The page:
6 Things You Should Know About Your Health Before You Turn 35, According To An Expert
The big 3-5 is an important milestone for a lot of us (though age, as they say, shouldn't define you). By now, it's probably helpful to know how investing works, as well as what you're looking for in a partner, if you're looking for one at all. But when it comes to your health, things start to change once you're five years out from 40, and it's important to have an understanding of the baseline. From your reproductive health, to your family history, you should know these six things about your health like the back of your hand by the time you're 35.
Education about your health becomes important in your mid-thirties because of several things. For one, you enter the most common age group for the risk of certain cancers, such as breast and ovarian cancer. For another, if your aim is to one day have children, experts say now is the time to start planning that process. "Childbearing may not be your goal at or after age 35, but again, knowing the status of your reproductive health gives you an indicator of what’s going on with your body in general," Ann Mullen, director of health education at Cycle Technologies, tells Bustle.
Furthermore, in today's political climate, when women's healthcare is under constant threat, it's important to be your own advocate as best you can. Knowing about these six aspects of your health are just the first step; acting on them is next.
1. Your Risk Of PCOS And Endometriosis
"The things you should know about menstruation before age 35 are also the things you should learn ideally when you’re 13 and start having periods," says Mullen. For example, conditions such as PCOS and endometriosis that affect about 5-10 percent of women do not begin later in life. They begin right away in adolescence when a [person] starts menstruating."
If you experience symptoms that could be signs of PCOS or endometriosis, such as painful periods, uncomfortable sex, or nausea during your cycle, you should get them checked out ASAP, and definitely before your 35th birthday. "These can be indicators of possible risk for subfertility, diabetes and cardiovascular disease, and it’s better to address earlier than later," says Mullen.
2. Your Family History Of Illness
If a family member died of breast cancer or some other disease with high genetic risk, or an illness that came on in their mid-30s, now is the time to know about it. Breast cancer history is particularly important because it tends to develop during this age period, according to the organization Cancer Research UK. Collect a family history of deaths and illnesses, as much as possible, so that you and your doctors can be informed about illnesses that potentially run in your family.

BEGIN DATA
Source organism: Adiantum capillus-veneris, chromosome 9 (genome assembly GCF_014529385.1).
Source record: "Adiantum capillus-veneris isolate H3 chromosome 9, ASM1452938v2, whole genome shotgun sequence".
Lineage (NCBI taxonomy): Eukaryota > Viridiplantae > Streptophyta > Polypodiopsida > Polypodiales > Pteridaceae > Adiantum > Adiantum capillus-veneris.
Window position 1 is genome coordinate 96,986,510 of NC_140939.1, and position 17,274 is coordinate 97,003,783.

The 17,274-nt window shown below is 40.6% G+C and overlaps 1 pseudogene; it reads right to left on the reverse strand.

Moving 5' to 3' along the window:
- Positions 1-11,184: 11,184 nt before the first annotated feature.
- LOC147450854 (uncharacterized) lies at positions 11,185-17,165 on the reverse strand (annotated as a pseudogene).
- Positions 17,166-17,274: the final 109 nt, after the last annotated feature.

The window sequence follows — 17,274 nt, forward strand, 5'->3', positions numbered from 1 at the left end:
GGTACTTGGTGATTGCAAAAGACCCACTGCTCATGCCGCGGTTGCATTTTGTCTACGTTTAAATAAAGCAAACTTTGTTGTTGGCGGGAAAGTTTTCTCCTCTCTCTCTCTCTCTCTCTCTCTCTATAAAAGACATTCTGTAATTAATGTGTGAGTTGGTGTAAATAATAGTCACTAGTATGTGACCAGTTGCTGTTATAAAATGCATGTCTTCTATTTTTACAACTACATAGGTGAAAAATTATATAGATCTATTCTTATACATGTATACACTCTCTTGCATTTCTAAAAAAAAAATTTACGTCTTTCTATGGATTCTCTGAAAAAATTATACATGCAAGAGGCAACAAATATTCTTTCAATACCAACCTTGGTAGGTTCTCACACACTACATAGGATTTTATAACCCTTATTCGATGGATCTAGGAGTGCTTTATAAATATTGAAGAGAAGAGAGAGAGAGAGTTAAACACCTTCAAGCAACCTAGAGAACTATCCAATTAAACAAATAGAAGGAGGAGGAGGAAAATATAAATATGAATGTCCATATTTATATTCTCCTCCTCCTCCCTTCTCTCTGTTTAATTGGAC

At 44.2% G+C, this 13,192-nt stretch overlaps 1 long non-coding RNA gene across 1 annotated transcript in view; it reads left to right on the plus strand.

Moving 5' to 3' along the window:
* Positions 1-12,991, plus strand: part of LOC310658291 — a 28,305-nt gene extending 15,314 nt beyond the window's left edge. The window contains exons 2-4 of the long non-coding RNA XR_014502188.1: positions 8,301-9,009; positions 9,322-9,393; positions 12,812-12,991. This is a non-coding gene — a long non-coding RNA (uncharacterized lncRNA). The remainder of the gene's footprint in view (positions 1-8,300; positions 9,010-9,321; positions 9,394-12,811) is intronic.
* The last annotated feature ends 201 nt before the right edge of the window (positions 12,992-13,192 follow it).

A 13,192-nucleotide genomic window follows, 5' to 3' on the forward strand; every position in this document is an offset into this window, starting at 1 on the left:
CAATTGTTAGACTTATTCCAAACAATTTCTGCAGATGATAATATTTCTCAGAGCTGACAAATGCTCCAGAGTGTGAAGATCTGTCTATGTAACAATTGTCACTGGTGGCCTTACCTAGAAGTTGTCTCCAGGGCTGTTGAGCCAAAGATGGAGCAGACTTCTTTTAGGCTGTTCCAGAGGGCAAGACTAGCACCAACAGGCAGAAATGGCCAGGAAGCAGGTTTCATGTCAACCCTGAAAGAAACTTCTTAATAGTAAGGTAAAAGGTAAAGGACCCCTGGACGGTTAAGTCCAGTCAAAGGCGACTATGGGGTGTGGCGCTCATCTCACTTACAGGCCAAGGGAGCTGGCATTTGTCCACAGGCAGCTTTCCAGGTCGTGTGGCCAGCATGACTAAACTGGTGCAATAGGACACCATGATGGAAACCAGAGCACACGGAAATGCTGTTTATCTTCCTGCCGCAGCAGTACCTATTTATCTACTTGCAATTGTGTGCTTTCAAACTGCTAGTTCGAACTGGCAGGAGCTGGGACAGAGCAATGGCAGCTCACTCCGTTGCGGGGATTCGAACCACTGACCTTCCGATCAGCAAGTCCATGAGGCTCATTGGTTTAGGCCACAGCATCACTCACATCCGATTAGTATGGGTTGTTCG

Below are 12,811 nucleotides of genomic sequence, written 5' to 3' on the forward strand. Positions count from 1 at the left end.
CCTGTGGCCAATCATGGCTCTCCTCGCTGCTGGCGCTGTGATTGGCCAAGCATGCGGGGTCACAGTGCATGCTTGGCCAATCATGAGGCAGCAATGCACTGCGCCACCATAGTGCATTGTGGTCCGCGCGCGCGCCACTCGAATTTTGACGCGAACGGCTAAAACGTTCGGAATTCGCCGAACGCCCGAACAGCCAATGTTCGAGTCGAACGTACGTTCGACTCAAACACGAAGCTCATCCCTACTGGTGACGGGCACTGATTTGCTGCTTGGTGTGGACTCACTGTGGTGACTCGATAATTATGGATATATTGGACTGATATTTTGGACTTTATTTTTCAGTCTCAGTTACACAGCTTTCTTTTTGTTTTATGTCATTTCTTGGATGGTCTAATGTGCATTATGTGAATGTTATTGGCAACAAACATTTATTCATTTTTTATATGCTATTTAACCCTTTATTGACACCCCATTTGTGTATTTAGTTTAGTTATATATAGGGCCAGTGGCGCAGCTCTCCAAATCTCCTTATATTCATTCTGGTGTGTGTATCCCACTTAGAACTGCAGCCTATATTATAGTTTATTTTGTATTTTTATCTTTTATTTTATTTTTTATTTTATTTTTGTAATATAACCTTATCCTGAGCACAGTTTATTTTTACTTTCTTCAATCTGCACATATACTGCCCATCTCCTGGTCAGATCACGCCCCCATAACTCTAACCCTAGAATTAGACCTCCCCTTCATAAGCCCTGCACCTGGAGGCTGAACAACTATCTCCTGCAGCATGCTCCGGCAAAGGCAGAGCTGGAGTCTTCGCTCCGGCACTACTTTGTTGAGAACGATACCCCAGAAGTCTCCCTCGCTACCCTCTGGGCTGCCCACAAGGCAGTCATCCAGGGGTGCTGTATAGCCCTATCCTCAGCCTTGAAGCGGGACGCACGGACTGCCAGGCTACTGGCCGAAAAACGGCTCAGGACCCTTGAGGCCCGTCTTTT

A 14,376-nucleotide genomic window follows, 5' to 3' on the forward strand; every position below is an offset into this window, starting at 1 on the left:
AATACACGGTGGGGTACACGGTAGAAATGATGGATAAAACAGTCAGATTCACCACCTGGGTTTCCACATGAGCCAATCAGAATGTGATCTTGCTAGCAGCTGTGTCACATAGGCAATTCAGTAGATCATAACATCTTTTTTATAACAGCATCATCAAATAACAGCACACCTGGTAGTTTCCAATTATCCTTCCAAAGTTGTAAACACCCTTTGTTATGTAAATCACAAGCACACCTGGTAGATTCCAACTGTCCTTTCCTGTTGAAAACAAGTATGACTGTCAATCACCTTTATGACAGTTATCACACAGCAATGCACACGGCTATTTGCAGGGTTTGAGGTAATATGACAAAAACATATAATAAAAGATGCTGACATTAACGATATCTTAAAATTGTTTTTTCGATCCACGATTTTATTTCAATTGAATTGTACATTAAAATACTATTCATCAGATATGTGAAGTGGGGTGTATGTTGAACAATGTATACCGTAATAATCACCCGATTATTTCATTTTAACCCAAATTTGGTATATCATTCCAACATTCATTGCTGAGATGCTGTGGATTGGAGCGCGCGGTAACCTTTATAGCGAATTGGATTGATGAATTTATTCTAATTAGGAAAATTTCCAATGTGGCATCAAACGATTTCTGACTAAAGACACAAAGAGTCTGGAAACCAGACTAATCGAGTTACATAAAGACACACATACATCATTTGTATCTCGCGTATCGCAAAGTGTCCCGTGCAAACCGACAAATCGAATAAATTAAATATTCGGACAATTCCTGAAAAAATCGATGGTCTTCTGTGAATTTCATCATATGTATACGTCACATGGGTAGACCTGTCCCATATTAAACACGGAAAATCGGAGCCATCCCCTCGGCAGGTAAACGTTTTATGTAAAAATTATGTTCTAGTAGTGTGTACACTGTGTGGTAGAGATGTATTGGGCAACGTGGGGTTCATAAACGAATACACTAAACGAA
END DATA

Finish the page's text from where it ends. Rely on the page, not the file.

3. Your Menstrual Cycle And How It Changes
What does your cycle look like? How long does it last in a typical month, and how does it affect your behavior and feelings? "When your periods are regular, you can generally be reassured that you are ovulating regularly and that your hormonal 'household' is in order," Mullen tells Bustle. "When the timing of your periods starts go get wacky, then you know something’s up." She recommends tracking your period using apps or a calendar. "This helps you know when irregularity is real or simply perceived, and it gives your doctor good information about your fertility-health and hormonal status."
4. What Your "Normal" Period Looks Like
"About the landmark age of 35 [...] it is very helpful to be familiar enough with your own menstrual pattern so that you are able to recognize when changes occur and when you are starting to head toward age-related subfertility and menopause," says Mullen. What does your every-month cycle tend to look like? How much do you typically bleed, and what color is it? Knowing the answers to these questions can help you figure out other questions about what's going on in your body.
5. How Contraception Works For You
By this point in your life, it's helpful to be familiar with the contraceptive option that works best for you, should you choose to use it. How do various options work with your lifestyle, other medications, hormonal balance, mental health, and other aspects of your life?
6. Your Vaccine History
By 35, the vaccines of your teen and childhood years may be in the distant past, but it's also the period where you have to be a grown-ass adult and have your medical records in order. What have you had done, when, and what do you require before you travel? Adults often require vaccinations specific to them, like the flu vaccine, so having your records will help you determine what you need to have done.
If you're not at 35 yet, don't wait till then to get your health house in order. Make sure you're getting your annual physical (with the same doctor), along with any other appointments that need to be taken care of. More knowledge about your body and your health means more control over your decisions in the future.